I'm always amazed when I hear a really good indie album. While it shouldn't and doesn't matter which label distributes a record, I find myself contemplating the things being pushed from the mainstream out to the edges.
"There's so many people making really interesting albums," former Toad The Wet Sprocket frontman Glen Phillips told me on the B-Sides Concept Album, and he's absolutely right. He continued the thought by saying "Indie music has never been better."
He didn't say the major labels are producing crap. He didn't have to. They are, and that which is understood need not be explained. Not everything coming from the majors is bad, but the ratio isn't something to be proud of. Indie music is flourishing, and it's in part because elements that once seemed vital are now something of a novelty.
Songwriting is what sets The Bittersweets apart from mainstream pop music. You don't hear these kinds of songs on pop radio, but you used to. As the hip hop sound becomes more and more a dominant force in the pop world, bands that used to work in that world have pushed into other genres. Darius Rucker of Hootie and The Blowfish fame actually has a major hit on country radio.
"Pop is so beat-oriented," Rucker said. "Country is where you can still get that song that makes you remember that old girlfriend or whatever. Country still has a story to it."
So does the music of The Bittersweets. These aren't folk narratives, but these songs are the residual effects of life experiences. These are the stories of a disappointed optimist. GNSF isn't a collection of lamentations nor is it all sunshine and roses. These songs are about people we know, inhabiting the same world most of us live in. It's a world where things don't often go according to plan. The weary wander the streets where hearts are broken and tears are cried, yet somewhere in the midst of despair is a faint glimmer of hope. It's in that contradiction — that struggle to stay above water when everything feels like its pulling downward – that the magic happens.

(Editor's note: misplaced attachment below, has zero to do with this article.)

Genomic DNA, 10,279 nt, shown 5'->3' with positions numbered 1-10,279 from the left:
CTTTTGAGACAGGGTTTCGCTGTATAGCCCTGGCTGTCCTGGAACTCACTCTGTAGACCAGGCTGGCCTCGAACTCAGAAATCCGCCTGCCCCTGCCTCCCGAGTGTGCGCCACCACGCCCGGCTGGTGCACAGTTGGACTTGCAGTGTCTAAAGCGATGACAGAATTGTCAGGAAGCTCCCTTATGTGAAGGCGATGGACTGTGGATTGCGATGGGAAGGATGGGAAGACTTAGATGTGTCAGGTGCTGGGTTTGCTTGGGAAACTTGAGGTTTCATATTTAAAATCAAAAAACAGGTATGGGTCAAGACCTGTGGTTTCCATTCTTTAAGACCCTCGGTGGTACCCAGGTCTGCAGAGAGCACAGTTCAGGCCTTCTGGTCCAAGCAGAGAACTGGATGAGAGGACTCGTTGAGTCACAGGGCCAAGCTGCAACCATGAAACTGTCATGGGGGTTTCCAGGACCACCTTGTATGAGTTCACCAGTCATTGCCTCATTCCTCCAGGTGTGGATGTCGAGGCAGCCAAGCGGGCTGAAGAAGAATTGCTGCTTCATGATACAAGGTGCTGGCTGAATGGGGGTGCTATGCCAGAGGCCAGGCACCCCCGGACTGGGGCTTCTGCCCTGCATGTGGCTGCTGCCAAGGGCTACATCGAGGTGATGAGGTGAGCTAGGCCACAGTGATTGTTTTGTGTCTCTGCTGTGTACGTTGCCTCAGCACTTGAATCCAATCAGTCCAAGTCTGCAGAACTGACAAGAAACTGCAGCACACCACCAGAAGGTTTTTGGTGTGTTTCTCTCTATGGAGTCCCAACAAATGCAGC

How do they do it? By putting Chris Meyers' words in Hannah Prater's mouth. Prater's sweet, natural voice — a hybrid of Rilo Kiley's Jenny Lewis and Sixpence None The Richer's Leigh Nash — is a perfect vehicle for these songs. Her phrasing conveys weariness and disillusionment without falling completely into resignation or despair.
Though San Francisco and Birmingham get namechecked in song titles, it's hard to imagine this record being born anywhere but Nashville. Goodnight, San Francisco isn't a paint-by-numbers country record nor is it the country-pop en vogue with the young glitterati, but the same things you'd find at the core of an authentic country album can be found here.
There are great stories. There are confessionals that don't make you feel like you're listening to or reading vapid high school breakup poetry. The music is built with acoustic guitars and pianos, accented by steel guitar, mandolin, and violin. Prater imbues her words with just enough twang to her give her vocals a little tang. In other words, she's no "Redneck Woman."
12 songs and 48 minutes doesn't seem too much for a band to ask of a listener or for a listener to ask of an album, but the thing about humble, unassuming records is they often run out of steam before they've run their course. Goodnight, San Francisco is a lovely record worth repeated listens, but it doesn't quite hold your attention from the opening notes of "Wreck" through the final notes of hidden track "Fortunate Wind."
Even if it does lag slightly, this is a smart, rewarding record for listeners willing to step out just a little bit. Much like Dan Wilson's 2007 gem Free Life, Goodnight San Francisco is D.O.A. in the mainstream pop world. That isn't what makes this album great, but it does explain a lot.
Download the first single "Wreck."